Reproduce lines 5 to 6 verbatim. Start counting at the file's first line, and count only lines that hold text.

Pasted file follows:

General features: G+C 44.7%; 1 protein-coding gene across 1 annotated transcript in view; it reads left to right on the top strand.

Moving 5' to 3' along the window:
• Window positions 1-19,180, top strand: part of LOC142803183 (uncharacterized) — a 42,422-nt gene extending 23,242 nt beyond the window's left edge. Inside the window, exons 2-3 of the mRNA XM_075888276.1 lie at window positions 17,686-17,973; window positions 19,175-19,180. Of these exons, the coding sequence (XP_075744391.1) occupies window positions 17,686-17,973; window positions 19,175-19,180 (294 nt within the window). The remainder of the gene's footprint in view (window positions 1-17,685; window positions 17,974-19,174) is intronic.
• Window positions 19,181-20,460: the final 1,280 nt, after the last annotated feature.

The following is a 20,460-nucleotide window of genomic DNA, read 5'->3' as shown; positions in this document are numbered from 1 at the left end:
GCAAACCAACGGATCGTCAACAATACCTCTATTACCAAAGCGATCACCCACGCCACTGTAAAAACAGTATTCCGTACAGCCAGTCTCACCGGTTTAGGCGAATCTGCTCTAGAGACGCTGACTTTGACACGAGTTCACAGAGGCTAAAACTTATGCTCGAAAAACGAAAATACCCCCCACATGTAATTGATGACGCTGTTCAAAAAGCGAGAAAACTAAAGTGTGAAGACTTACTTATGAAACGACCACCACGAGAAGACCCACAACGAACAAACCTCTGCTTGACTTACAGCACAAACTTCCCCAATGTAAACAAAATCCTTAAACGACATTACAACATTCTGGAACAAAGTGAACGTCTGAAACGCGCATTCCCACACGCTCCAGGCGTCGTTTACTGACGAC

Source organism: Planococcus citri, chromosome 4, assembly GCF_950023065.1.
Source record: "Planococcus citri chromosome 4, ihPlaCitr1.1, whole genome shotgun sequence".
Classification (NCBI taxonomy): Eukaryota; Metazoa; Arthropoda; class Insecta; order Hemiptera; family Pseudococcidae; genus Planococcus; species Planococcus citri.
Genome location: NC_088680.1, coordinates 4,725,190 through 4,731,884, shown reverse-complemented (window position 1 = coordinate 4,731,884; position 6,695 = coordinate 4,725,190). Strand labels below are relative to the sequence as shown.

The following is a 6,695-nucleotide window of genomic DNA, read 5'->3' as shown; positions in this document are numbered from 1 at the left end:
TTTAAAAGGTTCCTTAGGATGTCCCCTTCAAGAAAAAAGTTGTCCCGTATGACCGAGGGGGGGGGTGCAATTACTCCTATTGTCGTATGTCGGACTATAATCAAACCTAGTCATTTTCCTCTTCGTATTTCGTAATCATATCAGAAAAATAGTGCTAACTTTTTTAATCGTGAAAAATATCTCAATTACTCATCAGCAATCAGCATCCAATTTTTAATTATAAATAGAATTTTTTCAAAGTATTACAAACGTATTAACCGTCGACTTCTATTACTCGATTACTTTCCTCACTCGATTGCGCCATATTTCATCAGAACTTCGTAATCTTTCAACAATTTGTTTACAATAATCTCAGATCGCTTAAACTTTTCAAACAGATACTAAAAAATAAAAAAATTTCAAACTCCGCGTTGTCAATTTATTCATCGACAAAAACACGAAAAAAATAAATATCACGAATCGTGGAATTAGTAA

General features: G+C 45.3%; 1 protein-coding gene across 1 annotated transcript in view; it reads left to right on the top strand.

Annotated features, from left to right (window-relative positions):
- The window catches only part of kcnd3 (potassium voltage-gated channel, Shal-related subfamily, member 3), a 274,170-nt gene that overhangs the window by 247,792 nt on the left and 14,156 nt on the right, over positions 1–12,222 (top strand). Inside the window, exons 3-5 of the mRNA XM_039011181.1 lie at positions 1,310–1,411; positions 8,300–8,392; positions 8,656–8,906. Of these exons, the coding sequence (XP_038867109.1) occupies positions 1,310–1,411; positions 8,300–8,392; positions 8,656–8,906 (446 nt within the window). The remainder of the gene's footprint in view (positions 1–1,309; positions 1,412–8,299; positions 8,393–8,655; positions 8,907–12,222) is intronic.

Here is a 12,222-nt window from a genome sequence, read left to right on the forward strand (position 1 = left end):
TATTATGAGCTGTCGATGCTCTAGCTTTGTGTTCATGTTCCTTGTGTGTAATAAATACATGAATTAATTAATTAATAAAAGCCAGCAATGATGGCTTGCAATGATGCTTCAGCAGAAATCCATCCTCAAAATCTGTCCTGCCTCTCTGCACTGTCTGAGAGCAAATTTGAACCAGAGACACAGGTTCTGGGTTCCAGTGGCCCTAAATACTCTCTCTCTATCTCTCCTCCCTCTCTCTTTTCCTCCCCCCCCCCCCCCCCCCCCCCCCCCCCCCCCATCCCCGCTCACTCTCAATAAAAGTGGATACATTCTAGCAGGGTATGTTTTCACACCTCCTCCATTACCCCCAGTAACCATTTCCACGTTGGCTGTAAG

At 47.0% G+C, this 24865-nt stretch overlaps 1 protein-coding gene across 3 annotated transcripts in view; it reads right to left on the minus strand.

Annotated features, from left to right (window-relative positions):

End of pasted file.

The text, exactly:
The following is a 20,460-nucleotide window of genomic DNA, read 5'->3' as shown; positions in this document are numbered from 1 at the left end:
GCAAACCAACGGATCGTCAACAATACCTCTATTACCAAAGCGATCACCCACGCCACTGTAAAAACAGTATTCCGTACAGCCAGTCTCACCGGTTTAGGCGAATCTGCTCTAGAGACGCTGACTTTGACACGAGTTCACAGAGGCTAAAACTTATGCTCGAAAAACGAAAATACCCCCCACATGTAATTGATGACGCTGTTCAAAAAGCGAGAAAACTAAAGTGTGAAGACTTACTTATGAAACGACCACCACGAGAAGACCCACAACGAACAAACCTCTGCTTGACTTACAGCACAAACTTCCCCAATGTAAACAAAATCCTTAAACGACATTACAACATTCTGGAACAAAGTGAACGTCTGAAACGCGCATTCCCACACGCTCCAGGCGTCGTTTACTGACGAC